France opposes death penalty as Iraq convicts fourth French ISIS fighter
French nationals were part of a group handed over to Baghdad by US-backed forces in Syria
Iraq sentenced a fourth French national to death on Monday after finding him guilty of joining ISIS, as Paris urged authorities in Baghdad to not carry out the executions.
Mustapha Merzoughi, 37, was sentenced to death by hanging. He told investigators he had served in the French army from 2000 to 2010, including a tour in Afghanistan in 2009.
"The evidence and the confession show that you joined the Islamic State group, that you worked in its military branch," the judge told Merzoughi before handing down his sentence, according to an AFP reporter present in the court.
The French foreign ministry said it was opposed in principle to the death penalty at all times and in all places.
“The French embassy in Iraq, in its role as provider of consular protection, is taking the necessary steps to convey its position [against the death penalty] to the Iraq authorities,” the ministry said.
However, France said it respects the sovereignty of the Iraqi authorities and ISIS members “had to answer for their crimes”, which carry the death penalty in Iraq, the ministry added.
The death penalty was abolished in France in 1981 and French law forbids the government extraditing someone who could face the death penalty for their crimes without specific guarantees that the sentence will not be handed down.
Thousands of foreign and national fighters are currently in Iraqi custody and more than 500 suspected members have been tried since the start of 2018.
Iraqi courts have sentenced many to life in prison and others to death but no foreign ISIS members have yet been executed.
Kevin Gonot, Leonard Lopez and Salim Machou, were sentenced to death on Sunday and are believed to be first French citizens to be convicted of supporting ISIS.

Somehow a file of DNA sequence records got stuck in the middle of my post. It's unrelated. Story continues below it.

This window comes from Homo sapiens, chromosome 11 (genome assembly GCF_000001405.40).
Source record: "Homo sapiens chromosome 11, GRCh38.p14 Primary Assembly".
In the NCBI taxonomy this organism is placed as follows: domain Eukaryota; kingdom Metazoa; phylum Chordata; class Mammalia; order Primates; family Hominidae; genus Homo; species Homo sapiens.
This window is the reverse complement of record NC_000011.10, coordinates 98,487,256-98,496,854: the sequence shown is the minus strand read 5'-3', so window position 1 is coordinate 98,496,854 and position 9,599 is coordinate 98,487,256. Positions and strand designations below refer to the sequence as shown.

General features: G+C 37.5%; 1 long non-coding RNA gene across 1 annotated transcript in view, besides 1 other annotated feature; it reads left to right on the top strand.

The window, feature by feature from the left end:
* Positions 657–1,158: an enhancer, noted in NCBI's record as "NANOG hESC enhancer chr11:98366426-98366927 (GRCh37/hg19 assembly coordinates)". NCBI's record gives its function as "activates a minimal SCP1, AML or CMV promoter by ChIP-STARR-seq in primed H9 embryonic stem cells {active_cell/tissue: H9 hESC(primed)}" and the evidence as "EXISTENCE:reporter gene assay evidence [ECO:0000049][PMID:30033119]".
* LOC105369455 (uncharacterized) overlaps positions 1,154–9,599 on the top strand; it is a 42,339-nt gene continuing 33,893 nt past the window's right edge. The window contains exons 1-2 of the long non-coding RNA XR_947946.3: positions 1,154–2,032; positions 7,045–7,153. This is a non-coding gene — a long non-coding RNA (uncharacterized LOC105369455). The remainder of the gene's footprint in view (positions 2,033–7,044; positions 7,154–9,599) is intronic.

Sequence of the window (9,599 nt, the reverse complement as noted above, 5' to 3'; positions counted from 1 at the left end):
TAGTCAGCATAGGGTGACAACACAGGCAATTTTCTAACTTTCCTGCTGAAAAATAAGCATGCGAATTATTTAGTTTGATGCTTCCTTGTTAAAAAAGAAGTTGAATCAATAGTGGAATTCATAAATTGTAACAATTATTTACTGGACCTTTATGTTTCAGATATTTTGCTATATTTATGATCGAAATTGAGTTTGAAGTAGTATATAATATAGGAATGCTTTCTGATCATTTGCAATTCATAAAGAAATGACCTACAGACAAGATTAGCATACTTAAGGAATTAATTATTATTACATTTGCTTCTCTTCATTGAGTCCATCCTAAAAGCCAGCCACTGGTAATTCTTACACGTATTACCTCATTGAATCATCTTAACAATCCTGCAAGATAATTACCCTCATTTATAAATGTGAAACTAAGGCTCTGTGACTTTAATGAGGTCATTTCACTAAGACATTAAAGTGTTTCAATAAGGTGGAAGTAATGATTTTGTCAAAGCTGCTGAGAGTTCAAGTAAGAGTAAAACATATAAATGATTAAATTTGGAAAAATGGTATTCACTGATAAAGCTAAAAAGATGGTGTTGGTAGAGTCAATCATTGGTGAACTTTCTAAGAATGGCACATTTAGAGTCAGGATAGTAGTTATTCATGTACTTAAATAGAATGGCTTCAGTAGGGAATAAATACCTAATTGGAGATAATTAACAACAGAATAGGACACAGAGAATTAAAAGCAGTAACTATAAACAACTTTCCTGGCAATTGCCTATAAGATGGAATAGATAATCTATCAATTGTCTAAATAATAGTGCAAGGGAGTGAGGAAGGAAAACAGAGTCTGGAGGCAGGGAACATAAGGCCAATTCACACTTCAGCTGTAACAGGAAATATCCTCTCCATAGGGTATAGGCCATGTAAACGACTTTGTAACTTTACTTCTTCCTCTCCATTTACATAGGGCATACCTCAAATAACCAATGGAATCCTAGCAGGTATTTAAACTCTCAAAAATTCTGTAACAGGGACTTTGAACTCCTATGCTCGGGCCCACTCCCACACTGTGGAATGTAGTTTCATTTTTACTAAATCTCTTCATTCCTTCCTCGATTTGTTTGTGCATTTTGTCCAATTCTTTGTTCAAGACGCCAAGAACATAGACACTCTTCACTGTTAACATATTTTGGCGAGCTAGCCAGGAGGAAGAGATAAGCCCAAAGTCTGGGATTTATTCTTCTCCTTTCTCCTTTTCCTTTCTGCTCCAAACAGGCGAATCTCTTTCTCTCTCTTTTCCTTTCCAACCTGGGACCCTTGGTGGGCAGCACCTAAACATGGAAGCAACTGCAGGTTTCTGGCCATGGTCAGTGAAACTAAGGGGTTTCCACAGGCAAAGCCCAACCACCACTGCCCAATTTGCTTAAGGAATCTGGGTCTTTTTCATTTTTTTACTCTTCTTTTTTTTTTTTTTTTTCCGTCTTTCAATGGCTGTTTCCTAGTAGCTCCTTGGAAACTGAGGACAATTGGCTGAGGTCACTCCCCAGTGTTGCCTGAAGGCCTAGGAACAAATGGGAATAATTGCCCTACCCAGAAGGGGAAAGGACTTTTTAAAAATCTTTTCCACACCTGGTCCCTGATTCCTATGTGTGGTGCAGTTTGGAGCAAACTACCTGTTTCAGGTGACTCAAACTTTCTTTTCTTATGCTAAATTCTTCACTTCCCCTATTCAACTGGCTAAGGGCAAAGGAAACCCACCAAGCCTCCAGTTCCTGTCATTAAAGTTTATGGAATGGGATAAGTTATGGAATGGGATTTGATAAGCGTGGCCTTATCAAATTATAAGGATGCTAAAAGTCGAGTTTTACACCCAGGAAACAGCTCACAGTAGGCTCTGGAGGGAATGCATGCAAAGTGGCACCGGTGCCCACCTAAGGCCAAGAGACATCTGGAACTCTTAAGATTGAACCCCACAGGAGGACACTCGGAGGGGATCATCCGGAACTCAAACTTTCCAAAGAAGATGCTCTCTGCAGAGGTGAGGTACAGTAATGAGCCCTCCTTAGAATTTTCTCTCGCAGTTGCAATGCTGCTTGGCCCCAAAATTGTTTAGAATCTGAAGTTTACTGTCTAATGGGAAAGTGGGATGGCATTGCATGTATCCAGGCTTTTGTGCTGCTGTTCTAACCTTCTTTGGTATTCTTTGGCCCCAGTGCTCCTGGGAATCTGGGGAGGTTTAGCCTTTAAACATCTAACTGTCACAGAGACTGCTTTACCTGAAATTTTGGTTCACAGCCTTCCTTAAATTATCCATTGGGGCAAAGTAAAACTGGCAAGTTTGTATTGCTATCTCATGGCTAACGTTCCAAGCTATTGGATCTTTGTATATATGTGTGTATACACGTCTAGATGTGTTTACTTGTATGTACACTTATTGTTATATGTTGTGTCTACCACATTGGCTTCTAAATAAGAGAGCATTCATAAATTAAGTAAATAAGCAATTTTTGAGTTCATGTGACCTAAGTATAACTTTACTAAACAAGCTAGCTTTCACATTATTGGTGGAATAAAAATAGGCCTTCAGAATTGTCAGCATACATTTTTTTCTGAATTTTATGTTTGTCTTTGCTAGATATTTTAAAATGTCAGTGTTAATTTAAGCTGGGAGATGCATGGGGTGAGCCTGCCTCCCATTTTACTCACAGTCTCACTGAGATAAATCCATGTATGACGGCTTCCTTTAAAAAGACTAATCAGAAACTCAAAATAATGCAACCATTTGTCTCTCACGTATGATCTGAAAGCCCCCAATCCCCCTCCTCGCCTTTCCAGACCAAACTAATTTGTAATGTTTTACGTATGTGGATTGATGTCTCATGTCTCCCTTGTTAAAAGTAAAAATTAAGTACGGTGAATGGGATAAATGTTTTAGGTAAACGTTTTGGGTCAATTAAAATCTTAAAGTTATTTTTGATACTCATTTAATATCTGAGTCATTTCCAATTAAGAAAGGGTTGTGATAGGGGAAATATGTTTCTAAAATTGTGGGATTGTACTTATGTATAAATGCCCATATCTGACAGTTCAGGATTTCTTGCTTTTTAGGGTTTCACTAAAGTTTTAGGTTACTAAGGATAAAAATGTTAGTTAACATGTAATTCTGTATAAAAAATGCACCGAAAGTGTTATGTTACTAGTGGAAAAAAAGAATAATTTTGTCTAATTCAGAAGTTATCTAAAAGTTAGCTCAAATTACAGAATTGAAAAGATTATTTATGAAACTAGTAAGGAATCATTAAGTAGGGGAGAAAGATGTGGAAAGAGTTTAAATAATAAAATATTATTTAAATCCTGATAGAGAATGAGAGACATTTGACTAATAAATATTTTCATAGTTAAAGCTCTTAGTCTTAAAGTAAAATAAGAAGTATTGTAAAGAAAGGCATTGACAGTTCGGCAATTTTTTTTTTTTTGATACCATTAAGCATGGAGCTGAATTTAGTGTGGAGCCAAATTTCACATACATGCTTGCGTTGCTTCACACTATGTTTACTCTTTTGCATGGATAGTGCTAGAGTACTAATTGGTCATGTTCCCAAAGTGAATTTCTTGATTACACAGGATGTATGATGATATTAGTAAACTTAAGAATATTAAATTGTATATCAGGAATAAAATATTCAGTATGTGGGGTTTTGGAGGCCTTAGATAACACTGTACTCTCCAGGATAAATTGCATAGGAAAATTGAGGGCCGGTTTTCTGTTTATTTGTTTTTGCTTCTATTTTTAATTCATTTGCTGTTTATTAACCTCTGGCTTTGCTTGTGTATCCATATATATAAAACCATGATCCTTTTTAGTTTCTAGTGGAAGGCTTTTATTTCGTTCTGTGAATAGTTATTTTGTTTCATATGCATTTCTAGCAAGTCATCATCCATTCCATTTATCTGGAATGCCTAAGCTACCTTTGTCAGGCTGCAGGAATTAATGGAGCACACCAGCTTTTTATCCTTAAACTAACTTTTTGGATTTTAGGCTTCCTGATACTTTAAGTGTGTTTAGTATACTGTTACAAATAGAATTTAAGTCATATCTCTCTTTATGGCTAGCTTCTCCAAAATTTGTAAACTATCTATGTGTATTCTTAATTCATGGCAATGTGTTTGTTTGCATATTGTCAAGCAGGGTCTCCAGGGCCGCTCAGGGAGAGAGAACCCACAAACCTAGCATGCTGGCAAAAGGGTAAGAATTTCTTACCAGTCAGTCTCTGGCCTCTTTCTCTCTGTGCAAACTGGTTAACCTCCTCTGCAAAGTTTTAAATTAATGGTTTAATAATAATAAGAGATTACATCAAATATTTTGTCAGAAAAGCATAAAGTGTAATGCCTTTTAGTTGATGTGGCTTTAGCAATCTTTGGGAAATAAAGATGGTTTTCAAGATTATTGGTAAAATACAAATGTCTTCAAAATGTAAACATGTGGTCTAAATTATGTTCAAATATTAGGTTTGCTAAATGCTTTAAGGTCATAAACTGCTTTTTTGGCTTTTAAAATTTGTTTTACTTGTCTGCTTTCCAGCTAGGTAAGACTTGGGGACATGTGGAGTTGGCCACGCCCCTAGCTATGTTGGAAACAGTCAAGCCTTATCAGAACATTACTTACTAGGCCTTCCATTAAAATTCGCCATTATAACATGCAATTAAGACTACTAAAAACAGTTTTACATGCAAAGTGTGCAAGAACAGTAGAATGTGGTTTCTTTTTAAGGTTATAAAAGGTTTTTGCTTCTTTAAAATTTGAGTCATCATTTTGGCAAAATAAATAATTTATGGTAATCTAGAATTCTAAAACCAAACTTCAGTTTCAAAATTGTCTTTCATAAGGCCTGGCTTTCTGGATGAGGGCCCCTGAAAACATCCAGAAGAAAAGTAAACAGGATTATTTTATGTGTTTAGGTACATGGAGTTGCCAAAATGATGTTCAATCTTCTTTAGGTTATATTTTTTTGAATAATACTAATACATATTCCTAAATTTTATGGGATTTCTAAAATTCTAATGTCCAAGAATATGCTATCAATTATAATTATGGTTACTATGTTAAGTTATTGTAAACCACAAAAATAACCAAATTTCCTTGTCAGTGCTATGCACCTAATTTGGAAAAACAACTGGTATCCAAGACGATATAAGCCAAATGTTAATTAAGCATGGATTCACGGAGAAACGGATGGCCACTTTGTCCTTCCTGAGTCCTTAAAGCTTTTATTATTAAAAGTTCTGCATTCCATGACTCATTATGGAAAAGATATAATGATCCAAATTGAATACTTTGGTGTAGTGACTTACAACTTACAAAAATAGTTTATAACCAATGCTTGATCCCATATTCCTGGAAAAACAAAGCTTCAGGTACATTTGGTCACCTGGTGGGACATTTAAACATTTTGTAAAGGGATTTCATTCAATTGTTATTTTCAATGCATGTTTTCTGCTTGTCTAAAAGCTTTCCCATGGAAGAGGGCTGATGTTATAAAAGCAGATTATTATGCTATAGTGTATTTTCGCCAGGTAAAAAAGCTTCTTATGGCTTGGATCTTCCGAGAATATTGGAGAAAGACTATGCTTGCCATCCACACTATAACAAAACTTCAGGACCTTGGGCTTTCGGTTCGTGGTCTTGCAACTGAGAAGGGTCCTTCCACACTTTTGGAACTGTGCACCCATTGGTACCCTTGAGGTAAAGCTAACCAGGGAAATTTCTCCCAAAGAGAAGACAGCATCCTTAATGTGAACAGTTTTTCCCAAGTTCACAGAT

Two other French nationals suspected to be ISIS members appeared in court on Monday.
The first was Mustafa Mohammed Ibrahim, 37, from the southern city of Nice.
Mr Ibrahim, of Tunisian origin, walked in the courtroom wearing a yellow uniform with "reforms department" printed on the back in Arabic.
"I ask for forgiveness from the people of Iraq and Syria and the victims," the man said before the judge ordered him to remove his top in order to see if there were any signs of torture on his body. None were visible, the Associated Press reported.
"No matter what the sentence will be against me I want to go back to my country," he said, adding that he used to work as a driver in France before joining the terror group.
The second suspect brought into the courtroom was identified as Fadil Hamad Abdallah, 33, of Moroccan origin.
The men were handed to Iraqi authorities’ by the US-backed Syrian Democratic Forces earlier this year.
Five Frenchmen are expected to go on trial in early June to face charges of being members of Islamic State, two court officials told Reuters.
They were among 13 French nationals caught in Syria who were transferred to Iraq in February. One was released after Iraqi authorities found no evidence he had fought with a militant group and said he had entered Syria “legally” to help the Yazidi community kidnapped by ISIS.
The convicted men were tried in specialist courts set up to deal with terrorism charges and have 30 days to appeal their sentence.
The court have been used to prosecute thousands of suspected members of ISIS or sympathisers since 2014, the year ISIS captured a third of Iraq.
Authorities in France had long said that those who commit terrorism crime abroad should be tried in the territories in which the offences took place.
Updated: May 27, 2019 07:15 PM